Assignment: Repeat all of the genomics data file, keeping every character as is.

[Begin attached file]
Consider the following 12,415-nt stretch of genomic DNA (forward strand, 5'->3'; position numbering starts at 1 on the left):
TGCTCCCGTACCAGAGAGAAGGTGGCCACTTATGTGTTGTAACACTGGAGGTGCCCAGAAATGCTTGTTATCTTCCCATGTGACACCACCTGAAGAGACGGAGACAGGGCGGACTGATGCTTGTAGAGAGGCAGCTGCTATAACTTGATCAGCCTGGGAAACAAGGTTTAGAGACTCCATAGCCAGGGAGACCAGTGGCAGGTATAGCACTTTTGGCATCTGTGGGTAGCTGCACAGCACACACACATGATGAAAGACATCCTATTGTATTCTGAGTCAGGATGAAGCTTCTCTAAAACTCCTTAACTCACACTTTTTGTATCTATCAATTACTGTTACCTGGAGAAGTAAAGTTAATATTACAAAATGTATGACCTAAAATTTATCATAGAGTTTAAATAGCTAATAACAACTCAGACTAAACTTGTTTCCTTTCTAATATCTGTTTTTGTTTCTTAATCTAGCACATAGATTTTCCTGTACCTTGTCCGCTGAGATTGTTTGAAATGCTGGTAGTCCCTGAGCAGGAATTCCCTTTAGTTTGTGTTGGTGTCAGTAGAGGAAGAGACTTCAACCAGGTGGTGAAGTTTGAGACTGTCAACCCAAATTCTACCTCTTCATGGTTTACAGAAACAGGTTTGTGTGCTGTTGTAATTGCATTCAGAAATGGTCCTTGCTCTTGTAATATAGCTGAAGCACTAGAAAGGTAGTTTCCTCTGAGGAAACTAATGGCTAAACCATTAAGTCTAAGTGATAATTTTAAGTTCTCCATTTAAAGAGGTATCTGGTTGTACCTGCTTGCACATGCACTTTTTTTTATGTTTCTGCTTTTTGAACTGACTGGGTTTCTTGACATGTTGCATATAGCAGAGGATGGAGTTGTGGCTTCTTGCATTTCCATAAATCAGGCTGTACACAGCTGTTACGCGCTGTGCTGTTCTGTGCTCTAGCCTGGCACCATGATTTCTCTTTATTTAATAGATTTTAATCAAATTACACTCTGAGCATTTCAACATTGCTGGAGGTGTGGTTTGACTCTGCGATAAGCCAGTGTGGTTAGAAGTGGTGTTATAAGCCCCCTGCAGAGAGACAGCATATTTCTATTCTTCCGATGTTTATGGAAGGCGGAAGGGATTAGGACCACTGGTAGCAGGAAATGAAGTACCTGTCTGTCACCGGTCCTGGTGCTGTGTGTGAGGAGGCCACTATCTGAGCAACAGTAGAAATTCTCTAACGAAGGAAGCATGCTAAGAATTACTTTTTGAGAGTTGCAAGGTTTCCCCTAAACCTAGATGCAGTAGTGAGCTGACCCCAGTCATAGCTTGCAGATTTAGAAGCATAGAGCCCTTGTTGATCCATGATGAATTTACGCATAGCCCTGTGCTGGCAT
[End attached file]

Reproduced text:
Consider the following 12,415-nt stretch of genomic DNA (forward strand, 5'->3'; position numbering starts at 1 on the left):
TGCTCCCGTACCAGAGAGAAGGTGGCCACTTATGTGTTGTAACACTGGAGGTGCCCAGAAATGCTTGTTATCTTCCCATGTGACACCACCTGAAGAGACGGAGACAGGGCGGACTGATGCTTGTAGAGAGGCAGCTGCTATAACTTGATCAGCCTGGGAAACAAGGTTTAGAGACTCCATAGCCAGGGAGACCAGTGGCAGGTATAGCACTTTTGGCATCTGTGGGTAGCTGCACAGCACACACACATGATGAAAGACATCCTATTGTATTCTGAGTCAGGATGAAGCTTCTCTAAAACTCCTTAACTCACACTTTTTGTATCTATCAATTACTGTTACCTGGAGAAGTAAAGTTAATATTACAAAATGTATGACCTAAAATTTATCATAGAGTTTAAATAGCTAATAACAACTCAGACTAAACTTGTTTCCTTTCTAATATCTGTTTTTGTTTCTTAATCTAGCACATAGATTTTCCTGTACCTTGTCCGCTGAGATTGTTTGAAATGCTGGTAGTCCCTGAGCAGGAATTCCCTTTAGTTTGTGTTGGTGTCAGTAGAGGAAGAGACTTCAACCAGGTGGTGAAGTTTGAGACTGTCAACCCAAATTCTACCTCTTCATGGTTTACAGAAACAGGTTTGTGTGCTGTTGTAATTGCATTCAGAAATGGTCCTTGCTCTTGTAATATAGCTGAAGCACTAGAAAGGTAGTTTCCTCTGAGGAAACTAATGGCTAAACCATTAAGTCTAAGTGATAATTTTAAGTTCTCCATTTAAAGAGGTATCTGGTTGTACCTGCTTGCACATGCACTTTTTTTTATGTTTCTGCTTTTTGAACTGACTGGGTTTCTTGACATGTTGCATATAGCAGAGGATGGAGTTGTGGCTTCTTGCATTTCCATAAATCAGGCTGTACACAGCTGTTACGCGCTGTGCTGTTCTGTGCTCTAGCCTGGCACCATGATTTCTCTTTATTTAATAGATTTTAATCAAATTACACTCTGAGCATTTCAACATTGCTGGAGGTGTGGTTTGACTCTGCGATAAGCCAGTGTGGTTAGAAGTGGTGTTATAAGCCCCCTGCAGAGAGACAGCATATTTCTATTCTTCCGATGTTTATGGAAGGCGGAAGGGATTAGGACCACTGGTAGCAGGAAATGAAGTACCTGTCTGTCACCGGTCCTGGTGCTGTGTGTGAGGAGGCCACTATCTGAGCAACAGTAGAAATTCTCTAACGAAGGAAGCATGCTAAGAATTACTTTTTGAGAGTTGCAAGGTTTCCCCTAAACCTAGATGCAGTAGTGAGCTGACCCCAGTCATAGCTTGCAGATTTAGAAGCATAGAGCCCTTGTTGATCCATGATGAATTTACGCATAGCCCTGTGCTGGCAT